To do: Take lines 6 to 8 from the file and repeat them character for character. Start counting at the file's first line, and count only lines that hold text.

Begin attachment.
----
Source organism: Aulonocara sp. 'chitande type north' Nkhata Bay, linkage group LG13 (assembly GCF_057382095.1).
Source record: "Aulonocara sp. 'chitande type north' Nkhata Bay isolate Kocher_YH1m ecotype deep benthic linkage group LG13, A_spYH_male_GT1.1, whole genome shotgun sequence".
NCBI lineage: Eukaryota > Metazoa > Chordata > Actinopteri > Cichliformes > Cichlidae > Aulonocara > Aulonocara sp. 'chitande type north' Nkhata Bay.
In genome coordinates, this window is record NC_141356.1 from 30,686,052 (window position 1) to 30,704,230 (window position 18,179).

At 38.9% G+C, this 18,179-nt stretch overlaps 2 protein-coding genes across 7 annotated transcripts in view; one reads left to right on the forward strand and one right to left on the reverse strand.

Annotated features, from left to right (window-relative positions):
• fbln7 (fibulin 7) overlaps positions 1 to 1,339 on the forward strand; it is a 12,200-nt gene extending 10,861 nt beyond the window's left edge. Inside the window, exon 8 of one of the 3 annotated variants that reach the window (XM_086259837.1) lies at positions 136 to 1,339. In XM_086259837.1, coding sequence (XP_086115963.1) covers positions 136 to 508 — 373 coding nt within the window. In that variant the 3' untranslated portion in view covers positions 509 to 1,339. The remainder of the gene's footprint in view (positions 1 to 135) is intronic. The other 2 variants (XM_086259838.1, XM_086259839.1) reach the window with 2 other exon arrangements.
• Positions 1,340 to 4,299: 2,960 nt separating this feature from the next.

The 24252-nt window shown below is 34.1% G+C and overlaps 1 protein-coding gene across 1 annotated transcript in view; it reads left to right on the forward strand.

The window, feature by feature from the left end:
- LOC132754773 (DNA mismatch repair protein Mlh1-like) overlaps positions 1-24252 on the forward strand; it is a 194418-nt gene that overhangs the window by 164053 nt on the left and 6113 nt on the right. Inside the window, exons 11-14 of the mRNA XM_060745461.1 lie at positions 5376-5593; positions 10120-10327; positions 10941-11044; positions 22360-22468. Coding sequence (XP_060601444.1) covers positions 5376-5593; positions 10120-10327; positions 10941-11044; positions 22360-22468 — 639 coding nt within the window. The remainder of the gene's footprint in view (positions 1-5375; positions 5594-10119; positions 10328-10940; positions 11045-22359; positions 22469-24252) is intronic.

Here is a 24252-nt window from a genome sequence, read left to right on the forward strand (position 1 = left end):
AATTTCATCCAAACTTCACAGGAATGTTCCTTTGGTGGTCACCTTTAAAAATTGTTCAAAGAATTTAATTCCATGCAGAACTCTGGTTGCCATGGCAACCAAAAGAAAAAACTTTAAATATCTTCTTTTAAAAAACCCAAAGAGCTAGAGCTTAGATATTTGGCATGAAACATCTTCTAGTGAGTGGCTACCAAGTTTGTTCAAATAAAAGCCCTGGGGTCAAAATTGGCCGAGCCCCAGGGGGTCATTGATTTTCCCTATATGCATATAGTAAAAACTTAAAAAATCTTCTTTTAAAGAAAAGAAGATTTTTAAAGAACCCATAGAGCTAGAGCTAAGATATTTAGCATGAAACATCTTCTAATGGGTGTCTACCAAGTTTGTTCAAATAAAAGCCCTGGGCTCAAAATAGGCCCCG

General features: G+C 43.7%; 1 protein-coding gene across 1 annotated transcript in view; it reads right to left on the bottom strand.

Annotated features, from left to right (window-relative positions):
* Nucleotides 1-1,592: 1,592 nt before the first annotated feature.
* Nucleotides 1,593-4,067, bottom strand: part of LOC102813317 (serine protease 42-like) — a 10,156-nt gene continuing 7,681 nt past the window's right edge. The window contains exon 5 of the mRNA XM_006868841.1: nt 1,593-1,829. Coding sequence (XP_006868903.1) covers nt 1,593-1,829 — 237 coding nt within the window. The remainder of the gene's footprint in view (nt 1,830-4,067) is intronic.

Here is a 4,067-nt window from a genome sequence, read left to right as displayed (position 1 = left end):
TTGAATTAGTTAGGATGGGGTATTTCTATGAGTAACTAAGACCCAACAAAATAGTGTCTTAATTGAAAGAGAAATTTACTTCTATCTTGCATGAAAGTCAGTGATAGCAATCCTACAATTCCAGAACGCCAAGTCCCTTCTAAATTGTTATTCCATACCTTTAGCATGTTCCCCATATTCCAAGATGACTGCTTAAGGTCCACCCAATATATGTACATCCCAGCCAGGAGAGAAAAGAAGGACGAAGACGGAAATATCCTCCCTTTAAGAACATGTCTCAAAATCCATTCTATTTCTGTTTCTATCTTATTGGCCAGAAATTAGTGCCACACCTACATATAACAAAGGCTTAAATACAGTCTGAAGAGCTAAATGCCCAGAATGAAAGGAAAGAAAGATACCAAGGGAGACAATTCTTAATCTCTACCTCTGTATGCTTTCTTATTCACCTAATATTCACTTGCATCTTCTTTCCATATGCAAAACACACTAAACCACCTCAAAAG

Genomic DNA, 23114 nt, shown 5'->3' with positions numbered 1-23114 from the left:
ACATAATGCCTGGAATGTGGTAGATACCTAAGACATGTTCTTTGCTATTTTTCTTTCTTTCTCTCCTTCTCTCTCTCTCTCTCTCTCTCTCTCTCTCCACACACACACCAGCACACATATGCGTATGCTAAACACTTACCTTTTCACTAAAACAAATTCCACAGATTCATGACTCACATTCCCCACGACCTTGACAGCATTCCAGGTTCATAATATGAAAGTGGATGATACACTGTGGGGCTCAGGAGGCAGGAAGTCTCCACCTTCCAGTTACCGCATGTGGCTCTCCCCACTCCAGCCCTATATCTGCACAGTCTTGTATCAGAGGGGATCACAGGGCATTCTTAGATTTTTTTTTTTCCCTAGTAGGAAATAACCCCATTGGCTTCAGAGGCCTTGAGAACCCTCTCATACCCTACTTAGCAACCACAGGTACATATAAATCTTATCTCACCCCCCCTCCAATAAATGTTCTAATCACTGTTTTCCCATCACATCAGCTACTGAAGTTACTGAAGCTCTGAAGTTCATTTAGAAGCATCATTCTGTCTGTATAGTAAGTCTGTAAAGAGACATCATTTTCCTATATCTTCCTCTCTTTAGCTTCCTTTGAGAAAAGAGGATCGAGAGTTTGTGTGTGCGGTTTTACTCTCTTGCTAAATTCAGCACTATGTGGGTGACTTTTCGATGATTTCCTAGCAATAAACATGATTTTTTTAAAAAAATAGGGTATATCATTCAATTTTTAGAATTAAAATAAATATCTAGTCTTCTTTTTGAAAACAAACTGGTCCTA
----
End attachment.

Annotated features, from left to right (window-relative positions):
• fbln7 (fibulin 7) overlaps positions 1 to 1,339 on the forward strand; it is a 12,200-nt gene extending 10,861 nt beyond the window's left edge. Inside the window, exon 8 of one of the 3 annotated variants that reach the window (XM_086259837.1) lies at positions 136 to 1,339. In XM_086259837.1, coding sequence (XP_086115963.1) covers positions 136 to 508 — 373 coding nt within the window. In that variant the 3' untranslated portion in view covers positions 509 to 1,339. The remainder of the gene's footprint in view (positions 1 to 135) is intronic. The other 2 variants (XM_086259838.1, XM_086259839.1) reach the window with 2 other exon arrangements.
• Positions 1,340 to 4,299: 2,960 nt separating this feature from the next.